Facing the facts.

Over the course of the past week there have been two instances that really highlighted some new things I need to focus on while getting back in race-shape. Allow me to share these with you.


First, K. and I went to COSI to see this very awesome Sherlock exhibit. Since we still had a few hours before the museum closed, we spent that time actually participating in some of the interactive permanent exhibits. One of the areas, Life, has you do a series of tests to give you a sense of your overall health (seeing as these tests never included entering a lot of pertinent information, I would certainly not consider this a professional diagnosis, but I digress). We participated in four different activities to test strength, flexibility, resting heart rate and active heart rate. Other than my slightly higher than usual resting heart rate (while at my marathon training peak I had my HR under 50 and felt good about it. Obviously I’m not running enough these days. Thanks for the reminder, COSI) I felt pleased with my overall health minus one glaring failure: flexibility. This was absolutely no surprise, I’ve always struggled with flexibility thanks to my crazy tight hamstrings but the results of my test were honestly embarrassing. For this highly advanced test, you sit on a bench with your feet against a wall. While keeping your legs straight you push a bar and it measures the distance that you were able to push. The female average for my age group was something crazy, like 14.5. My results? 1.6 


This is how I felt after seeing that. (image stolen from the internet)

On Monday, we were treated to a 10-minute chair massage at work. I was very much looking forward to this as my shoulders/back have been feeling extra tight lately. Now I’ve always known that my back is not in a great state- lots of knots back there. Admittedly I have pretty poor posture and the hours that I spend slumped over my computer at work each day certainly don’t help. I went into this chair massage thinking I would walk out full of relief (10-minutes should be enough, right?). Not for me, apparently. This woman didn’t even attempt to hide the shock she felt when she started working on my neck. 

Her: “Is it always this bad?” 

Me: “I never really considered my neck to be a trouble spot, actually. My shoulders and back are full of knots though. I’m kind of a high-stress individual that carries it all there.”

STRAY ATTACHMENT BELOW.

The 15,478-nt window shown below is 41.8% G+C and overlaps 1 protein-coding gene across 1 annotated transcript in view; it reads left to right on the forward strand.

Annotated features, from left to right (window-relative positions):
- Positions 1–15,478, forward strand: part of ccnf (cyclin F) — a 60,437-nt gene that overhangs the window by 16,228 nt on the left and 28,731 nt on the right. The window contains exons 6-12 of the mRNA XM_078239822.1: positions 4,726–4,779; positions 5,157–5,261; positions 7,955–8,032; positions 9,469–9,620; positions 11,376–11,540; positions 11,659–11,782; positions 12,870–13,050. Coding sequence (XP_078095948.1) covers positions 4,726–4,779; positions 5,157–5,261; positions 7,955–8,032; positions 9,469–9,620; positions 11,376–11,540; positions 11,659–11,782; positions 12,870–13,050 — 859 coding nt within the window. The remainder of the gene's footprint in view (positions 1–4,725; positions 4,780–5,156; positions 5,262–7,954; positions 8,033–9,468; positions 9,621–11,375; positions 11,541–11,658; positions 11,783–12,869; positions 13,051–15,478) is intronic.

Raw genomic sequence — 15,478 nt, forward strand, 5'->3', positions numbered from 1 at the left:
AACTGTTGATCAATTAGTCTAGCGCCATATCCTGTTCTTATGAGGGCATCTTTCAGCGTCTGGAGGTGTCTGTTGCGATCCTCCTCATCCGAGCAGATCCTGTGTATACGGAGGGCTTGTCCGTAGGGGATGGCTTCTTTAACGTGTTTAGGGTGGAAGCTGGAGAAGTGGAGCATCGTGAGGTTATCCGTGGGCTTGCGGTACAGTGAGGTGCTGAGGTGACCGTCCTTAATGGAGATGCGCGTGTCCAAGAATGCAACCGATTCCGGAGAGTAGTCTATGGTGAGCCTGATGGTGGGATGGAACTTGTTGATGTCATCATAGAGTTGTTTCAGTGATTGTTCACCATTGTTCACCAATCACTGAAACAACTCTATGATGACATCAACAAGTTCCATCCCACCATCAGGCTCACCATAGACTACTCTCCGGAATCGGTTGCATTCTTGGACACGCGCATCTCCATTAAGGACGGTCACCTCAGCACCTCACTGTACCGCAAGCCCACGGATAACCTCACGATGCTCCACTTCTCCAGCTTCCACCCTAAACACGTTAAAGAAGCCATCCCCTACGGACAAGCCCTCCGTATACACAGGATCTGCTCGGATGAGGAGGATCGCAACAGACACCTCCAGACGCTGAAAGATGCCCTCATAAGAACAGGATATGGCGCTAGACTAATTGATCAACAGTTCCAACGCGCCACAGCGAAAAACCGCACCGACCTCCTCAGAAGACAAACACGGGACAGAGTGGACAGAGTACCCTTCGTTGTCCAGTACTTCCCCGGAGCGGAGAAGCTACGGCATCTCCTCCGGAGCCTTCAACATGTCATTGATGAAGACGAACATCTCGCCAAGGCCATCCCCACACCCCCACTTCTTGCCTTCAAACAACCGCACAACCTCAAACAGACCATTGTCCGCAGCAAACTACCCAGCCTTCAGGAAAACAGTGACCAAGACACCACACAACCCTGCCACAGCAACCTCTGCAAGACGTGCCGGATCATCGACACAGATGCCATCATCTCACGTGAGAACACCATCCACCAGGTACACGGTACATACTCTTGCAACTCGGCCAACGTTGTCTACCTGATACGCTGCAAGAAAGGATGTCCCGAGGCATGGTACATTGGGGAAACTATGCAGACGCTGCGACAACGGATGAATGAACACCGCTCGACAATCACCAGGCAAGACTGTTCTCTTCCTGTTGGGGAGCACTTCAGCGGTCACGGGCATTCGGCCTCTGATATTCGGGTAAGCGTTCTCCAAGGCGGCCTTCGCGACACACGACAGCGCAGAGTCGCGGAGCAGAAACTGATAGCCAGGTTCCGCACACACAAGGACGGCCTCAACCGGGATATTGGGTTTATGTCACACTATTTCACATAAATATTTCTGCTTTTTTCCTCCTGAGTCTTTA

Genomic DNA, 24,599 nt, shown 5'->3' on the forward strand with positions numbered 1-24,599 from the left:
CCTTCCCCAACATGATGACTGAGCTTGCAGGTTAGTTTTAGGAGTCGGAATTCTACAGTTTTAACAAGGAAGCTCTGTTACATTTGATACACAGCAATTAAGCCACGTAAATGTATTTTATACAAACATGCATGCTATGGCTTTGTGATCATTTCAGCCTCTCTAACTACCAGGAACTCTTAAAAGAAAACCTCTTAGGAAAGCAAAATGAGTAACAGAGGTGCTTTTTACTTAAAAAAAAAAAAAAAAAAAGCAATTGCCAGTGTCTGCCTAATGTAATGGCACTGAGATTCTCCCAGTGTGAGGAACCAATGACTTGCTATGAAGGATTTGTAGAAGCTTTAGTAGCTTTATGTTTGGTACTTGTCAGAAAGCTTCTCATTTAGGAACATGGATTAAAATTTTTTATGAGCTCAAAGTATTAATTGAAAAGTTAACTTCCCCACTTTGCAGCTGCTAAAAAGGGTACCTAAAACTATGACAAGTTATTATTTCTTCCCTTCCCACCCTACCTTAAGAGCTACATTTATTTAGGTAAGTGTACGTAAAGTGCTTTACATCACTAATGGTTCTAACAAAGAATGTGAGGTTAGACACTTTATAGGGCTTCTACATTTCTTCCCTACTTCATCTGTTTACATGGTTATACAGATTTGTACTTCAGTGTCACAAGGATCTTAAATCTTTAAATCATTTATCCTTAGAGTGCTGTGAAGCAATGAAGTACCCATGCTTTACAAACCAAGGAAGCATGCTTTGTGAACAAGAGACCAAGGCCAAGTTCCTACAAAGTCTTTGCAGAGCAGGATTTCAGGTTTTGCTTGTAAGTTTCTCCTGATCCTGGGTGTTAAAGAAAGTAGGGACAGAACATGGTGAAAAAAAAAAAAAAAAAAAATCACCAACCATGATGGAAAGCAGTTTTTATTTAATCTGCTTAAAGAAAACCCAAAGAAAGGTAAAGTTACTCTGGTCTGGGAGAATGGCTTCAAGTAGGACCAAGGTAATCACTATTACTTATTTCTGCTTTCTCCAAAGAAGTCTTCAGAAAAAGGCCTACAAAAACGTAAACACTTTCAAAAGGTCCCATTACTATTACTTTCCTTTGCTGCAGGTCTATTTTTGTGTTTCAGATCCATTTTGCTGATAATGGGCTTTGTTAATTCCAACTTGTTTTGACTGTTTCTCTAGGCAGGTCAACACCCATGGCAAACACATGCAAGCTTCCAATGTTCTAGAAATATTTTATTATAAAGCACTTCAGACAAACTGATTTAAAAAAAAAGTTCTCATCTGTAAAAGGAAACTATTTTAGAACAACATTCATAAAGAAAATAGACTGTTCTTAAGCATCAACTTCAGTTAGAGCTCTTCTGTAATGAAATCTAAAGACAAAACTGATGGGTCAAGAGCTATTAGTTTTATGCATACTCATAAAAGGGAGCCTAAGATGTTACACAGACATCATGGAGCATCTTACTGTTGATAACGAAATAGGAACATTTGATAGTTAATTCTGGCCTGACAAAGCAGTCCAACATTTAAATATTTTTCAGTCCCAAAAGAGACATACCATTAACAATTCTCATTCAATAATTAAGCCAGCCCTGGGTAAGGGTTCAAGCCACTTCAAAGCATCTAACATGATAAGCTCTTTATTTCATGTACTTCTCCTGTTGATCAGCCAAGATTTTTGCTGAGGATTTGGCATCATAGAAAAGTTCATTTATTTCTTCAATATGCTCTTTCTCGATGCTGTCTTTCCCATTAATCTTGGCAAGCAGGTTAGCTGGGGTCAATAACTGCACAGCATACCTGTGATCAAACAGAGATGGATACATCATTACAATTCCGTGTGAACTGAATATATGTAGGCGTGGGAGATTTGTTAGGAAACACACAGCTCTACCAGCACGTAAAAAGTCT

(begins to move her hands to my shoulders) “Oh my. Well, let’s just focus on this unhealthy knot in your neck and then we can talk about what to do about the rest.”

This poor woman spent more than the allotted 10 minutes on this one small area and informed me of all the options available to me through work. She encouraged me to call and schedule an appointment with a stress specialist (oh the things that exist in our world!) to work on breathing techniques and relaxation. She also reminded me, multiple times, that I can get regular massages covered by my insurance when my back is in this state.

These two incidents, happening in less than a week, really reminded me that I need to focus even more on the overall state of my body. Sure, I eat relatively clean and I love a good cardio workout, but my body needs more than that. I’ve flirted with yoga but I’ve never committed to a studio (yes, for financial reasons but even more so because I’m so embarrassed by my inflexibility) but I think it might be time to take the plunge. I’ve found a few groupon/yelp/living social deals at some reputable studios around town and I’m just kind of weighing my options at this point. My hope is that my joining a studio and practicing more regularly I’ll be able to get more actual assistance from the teacher and not just struggle through the parts that require me to touch my toes (because spoiler alert: I can’t). Are any of you yogis? Yay or Nay on joining a studio?

As I dive back into a full on training plan and begin to daydream about the races I want to run this spring/summer/fall I want to commit to doing better things for my body. Working on stretching is obviously key, but focusing on stress management and my mental health is equally as important. It’s easy for me to run, generally (just don’t look at my Garmin data from that past few weeks) but it’s all the other stuff that starts to fall away. Now is as good a time as ever to start making these changes, right?
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